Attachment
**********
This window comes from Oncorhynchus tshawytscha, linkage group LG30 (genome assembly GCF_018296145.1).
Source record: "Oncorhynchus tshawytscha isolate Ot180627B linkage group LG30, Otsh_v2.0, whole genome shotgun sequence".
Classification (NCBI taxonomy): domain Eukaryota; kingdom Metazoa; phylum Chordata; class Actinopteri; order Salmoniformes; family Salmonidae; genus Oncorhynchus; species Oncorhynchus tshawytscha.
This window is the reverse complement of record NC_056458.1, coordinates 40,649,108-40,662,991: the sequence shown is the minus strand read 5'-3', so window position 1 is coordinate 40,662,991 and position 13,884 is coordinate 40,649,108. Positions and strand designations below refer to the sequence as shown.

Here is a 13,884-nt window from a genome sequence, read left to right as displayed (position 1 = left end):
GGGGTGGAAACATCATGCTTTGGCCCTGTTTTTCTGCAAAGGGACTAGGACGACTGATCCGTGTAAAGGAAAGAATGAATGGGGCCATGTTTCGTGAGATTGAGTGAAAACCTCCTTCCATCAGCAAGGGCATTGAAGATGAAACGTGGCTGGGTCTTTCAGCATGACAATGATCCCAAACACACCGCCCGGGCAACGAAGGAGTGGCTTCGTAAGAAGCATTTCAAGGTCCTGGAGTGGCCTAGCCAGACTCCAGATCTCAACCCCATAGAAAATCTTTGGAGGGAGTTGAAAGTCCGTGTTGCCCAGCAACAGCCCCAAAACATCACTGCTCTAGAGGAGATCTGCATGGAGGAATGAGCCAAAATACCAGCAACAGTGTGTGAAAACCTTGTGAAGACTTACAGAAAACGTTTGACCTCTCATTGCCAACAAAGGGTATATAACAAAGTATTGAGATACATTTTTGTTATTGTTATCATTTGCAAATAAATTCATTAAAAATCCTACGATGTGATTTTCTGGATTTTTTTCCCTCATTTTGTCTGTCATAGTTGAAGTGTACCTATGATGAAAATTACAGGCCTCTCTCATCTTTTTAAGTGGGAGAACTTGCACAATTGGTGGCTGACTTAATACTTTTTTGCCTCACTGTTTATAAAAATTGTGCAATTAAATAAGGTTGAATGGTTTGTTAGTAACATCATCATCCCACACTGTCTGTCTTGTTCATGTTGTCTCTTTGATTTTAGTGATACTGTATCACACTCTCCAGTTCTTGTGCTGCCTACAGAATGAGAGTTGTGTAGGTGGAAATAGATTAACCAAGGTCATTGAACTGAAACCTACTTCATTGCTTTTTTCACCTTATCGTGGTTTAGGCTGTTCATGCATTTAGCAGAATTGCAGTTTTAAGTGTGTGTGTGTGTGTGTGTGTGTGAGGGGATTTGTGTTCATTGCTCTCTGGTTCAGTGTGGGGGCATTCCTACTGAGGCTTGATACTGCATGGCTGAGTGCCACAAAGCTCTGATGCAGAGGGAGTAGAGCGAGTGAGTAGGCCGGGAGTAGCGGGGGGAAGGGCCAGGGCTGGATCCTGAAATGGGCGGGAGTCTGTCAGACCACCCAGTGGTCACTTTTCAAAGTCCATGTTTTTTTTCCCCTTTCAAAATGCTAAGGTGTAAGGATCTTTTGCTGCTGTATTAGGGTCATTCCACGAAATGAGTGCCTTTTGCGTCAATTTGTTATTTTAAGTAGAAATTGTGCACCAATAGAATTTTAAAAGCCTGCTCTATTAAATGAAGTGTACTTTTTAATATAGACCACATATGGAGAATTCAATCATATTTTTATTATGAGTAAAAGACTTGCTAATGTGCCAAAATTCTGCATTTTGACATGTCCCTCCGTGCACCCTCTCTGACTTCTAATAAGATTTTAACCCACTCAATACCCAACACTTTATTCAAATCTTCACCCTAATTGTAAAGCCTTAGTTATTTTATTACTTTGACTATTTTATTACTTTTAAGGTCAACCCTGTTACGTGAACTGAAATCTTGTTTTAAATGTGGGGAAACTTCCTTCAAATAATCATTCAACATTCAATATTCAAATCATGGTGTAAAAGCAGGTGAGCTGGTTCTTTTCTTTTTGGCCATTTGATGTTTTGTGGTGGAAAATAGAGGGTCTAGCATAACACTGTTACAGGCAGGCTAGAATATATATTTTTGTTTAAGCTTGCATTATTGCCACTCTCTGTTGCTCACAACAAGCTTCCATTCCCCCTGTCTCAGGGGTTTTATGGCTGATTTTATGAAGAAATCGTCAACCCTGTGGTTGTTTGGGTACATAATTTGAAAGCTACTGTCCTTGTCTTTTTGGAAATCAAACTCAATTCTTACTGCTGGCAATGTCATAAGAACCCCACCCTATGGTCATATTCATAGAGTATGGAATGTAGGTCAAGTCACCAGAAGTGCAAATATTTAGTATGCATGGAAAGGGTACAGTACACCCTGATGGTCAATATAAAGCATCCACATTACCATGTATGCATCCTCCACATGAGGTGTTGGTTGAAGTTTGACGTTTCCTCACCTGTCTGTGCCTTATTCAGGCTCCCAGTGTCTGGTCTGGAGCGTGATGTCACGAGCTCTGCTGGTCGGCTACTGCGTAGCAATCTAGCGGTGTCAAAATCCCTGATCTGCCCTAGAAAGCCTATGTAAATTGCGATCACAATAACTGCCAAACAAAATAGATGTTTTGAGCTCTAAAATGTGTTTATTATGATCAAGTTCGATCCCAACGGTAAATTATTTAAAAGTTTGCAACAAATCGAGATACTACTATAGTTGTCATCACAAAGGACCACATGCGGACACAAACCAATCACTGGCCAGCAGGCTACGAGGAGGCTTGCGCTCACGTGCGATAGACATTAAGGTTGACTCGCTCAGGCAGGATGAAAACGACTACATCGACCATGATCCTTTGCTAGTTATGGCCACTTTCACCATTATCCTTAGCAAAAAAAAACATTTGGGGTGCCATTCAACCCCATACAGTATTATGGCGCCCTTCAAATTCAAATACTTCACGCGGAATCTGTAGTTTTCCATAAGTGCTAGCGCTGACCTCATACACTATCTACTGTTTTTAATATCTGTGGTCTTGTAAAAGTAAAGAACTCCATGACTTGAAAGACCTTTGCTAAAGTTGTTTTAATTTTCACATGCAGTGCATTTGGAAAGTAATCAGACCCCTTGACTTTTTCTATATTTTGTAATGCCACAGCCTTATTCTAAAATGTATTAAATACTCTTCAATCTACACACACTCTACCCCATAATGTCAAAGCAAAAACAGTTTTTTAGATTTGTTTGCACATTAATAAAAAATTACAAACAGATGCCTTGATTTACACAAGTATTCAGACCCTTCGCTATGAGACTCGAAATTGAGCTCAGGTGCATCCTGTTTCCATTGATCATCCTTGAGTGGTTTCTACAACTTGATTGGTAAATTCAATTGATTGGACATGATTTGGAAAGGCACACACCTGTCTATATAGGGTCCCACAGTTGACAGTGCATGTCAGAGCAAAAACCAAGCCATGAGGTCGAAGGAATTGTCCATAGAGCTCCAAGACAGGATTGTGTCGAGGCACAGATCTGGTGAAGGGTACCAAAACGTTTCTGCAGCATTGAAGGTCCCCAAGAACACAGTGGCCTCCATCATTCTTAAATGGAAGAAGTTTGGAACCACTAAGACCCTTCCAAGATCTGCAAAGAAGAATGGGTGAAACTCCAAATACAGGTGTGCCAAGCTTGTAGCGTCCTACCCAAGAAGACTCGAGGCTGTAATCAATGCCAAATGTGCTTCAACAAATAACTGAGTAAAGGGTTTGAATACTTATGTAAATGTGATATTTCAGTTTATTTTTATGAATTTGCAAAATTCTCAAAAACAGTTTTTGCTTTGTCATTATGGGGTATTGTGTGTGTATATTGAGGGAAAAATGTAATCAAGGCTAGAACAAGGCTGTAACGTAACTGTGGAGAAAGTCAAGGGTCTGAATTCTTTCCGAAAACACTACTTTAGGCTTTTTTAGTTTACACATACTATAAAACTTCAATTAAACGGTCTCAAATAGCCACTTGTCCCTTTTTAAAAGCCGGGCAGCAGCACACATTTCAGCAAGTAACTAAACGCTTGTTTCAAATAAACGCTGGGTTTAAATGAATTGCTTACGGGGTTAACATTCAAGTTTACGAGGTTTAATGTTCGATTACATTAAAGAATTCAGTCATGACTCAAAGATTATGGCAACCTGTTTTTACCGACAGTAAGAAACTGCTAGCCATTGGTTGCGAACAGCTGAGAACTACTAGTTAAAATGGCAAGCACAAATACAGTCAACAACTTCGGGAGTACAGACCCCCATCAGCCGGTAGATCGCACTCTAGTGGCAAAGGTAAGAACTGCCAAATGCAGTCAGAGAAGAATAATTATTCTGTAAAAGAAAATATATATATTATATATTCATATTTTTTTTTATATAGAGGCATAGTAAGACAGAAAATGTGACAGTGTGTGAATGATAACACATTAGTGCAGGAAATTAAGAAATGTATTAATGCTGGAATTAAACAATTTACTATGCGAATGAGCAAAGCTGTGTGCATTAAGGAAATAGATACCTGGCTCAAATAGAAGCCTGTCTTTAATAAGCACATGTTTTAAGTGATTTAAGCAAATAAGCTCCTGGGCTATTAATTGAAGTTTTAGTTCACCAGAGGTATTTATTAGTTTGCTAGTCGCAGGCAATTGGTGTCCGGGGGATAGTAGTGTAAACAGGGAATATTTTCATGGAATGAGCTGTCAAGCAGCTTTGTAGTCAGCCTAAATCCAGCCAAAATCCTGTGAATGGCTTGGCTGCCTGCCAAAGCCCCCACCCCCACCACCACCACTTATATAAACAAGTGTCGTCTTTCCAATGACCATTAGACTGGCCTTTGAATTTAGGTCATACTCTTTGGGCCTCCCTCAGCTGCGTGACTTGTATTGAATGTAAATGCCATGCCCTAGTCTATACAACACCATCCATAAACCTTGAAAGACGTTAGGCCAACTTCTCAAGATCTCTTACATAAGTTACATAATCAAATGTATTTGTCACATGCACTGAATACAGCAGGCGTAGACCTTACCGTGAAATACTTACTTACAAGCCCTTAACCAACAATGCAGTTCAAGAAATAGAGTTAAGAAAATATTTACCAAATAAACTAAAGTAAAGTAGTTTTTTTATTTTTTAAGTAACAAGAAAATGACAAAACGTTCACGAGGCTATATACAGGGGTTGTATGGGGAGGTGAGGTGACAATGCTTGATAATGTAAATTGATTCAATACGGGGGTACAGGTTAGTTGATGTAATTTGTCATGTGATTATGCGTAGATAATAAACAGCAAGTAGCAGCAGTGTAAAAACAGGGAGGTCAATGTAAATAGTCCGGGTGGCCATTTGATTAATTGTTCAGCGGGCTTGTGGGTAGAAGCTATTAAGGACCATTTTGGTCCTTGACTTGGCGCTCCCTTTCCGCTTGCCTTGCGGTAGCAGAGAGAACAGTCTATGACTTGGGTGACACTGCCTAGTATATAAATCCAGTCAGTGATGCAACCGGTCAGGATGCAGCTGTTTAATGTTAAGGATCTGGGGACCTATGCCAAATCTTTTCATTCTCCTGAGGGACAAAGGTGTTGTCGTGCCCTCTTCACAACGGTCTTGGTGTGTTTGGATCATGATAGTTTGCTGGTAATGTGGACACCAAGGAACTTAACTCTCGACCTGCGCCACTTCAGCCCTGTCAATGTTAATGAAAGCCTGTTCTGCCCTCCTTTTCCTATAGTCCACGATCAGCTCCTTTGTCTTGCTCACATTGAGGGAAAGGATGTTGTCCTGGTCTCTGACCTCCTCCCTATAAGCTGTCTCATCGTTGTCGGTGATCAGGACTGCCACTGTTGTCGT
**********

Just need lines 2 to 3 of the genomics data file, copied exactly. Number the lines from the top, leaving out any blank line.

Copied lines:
Source record: "Oncorhynchus tshawytscha isolate Ot180627B linkage group LG30, Otsh_v2.0, whole genome shotgun sequence".
Classification (NCBI taxonomy): domain Eukaryota; kingdom Metazoa; phylum Chordata; class Actinopteri; order Salmoniformes; family Salmonidae; genus Oncorhynchus; species Oncorhynchus tshawytscha.